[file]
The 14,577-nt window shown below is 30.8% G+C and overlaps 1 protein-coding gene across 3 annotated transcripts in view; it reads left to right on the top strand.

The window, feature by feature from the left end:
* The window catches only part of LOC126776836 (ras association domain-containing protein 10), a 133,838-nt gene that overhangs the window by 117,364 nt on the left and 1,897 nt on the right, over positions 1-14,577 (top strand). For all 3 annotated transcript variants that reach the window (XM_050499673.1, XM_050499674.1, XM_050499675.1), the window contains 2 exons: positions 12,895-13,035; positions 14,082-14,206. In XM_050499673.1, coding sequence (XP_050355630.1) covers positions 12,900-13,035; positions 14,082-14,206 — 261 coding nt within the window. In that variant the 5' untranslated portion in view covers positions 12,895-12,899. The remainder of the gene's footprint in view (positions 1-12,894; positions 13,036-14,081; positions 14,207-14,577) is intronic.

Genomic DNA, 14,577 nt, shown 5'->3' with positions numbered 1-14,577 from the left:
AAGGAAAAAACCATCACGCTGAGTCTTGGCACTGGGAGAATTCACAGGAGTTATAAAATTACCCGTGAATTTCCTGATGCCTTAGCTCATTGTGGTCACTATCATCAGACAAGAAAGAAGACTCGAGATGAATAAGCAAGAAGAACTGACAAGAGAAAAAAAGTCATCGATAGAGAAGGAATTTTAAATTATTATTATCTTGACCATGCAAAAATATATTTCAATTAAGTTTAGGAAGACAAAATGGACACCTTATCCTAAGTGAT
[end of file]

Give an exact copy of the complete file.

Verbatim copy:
The 14,577-nt window shown below is 30.8% G+C and overlaps 1 protein-coding gene across 3 annotated transcripts in view; it reads left to right on the top strand.

The window, feature by feature from the left end:
* The window catches only part of LOC126776836 (ras association domain-containing protein 10), a 133,838-nt gene that overhangs the window by 117,364 nt on the left and 1,897 nt on the right, over positions 1-14,577 (top strand). For all 3 annotated transcript variants that reach the window (XM_050499673.1, XM_050499674.1, XM_050499675.1), the window contains 2 exons: positions 12,895-13,035; positions 14,082-14,206. In XM_050499673.1, coding sequence (XP_050355630.1) covers positions 12,900-13,035; positions 14,082-14,206 — 261 coding nt within the window. In that variant the 5' untranslated portion in view covers positions 12,895-12,899. The remainder of the gene's footprint in view (positions 1-12,894; positions 13,036-14,081; positions 14,207-14,577) is intronic.

Genomic DNA, 14,577 nt, shown 5'->3' with positions numbered 1-14,577 from the left:
AAGGAAAAAACCATCACGCTGAGTCTTGGCACTGGGAGAATTCACAGGAGTTATAAAATTACCCGTGAATTTCCTGATGCCTTAGCTCATTGTGGTCACTATCATCAGACAAGAAAGAAGACTCGAGATGAATAAGCAAGAAGAACTGACAAGAGAAAAAAAGTCATCGATAGAGAAGGAATTTTAAATTATTATTATCTTGACCATGCAAAAATATATTTCAATTAAGTTTAGGAAGACAAAATGGACACCTTATCCTAAGTGAT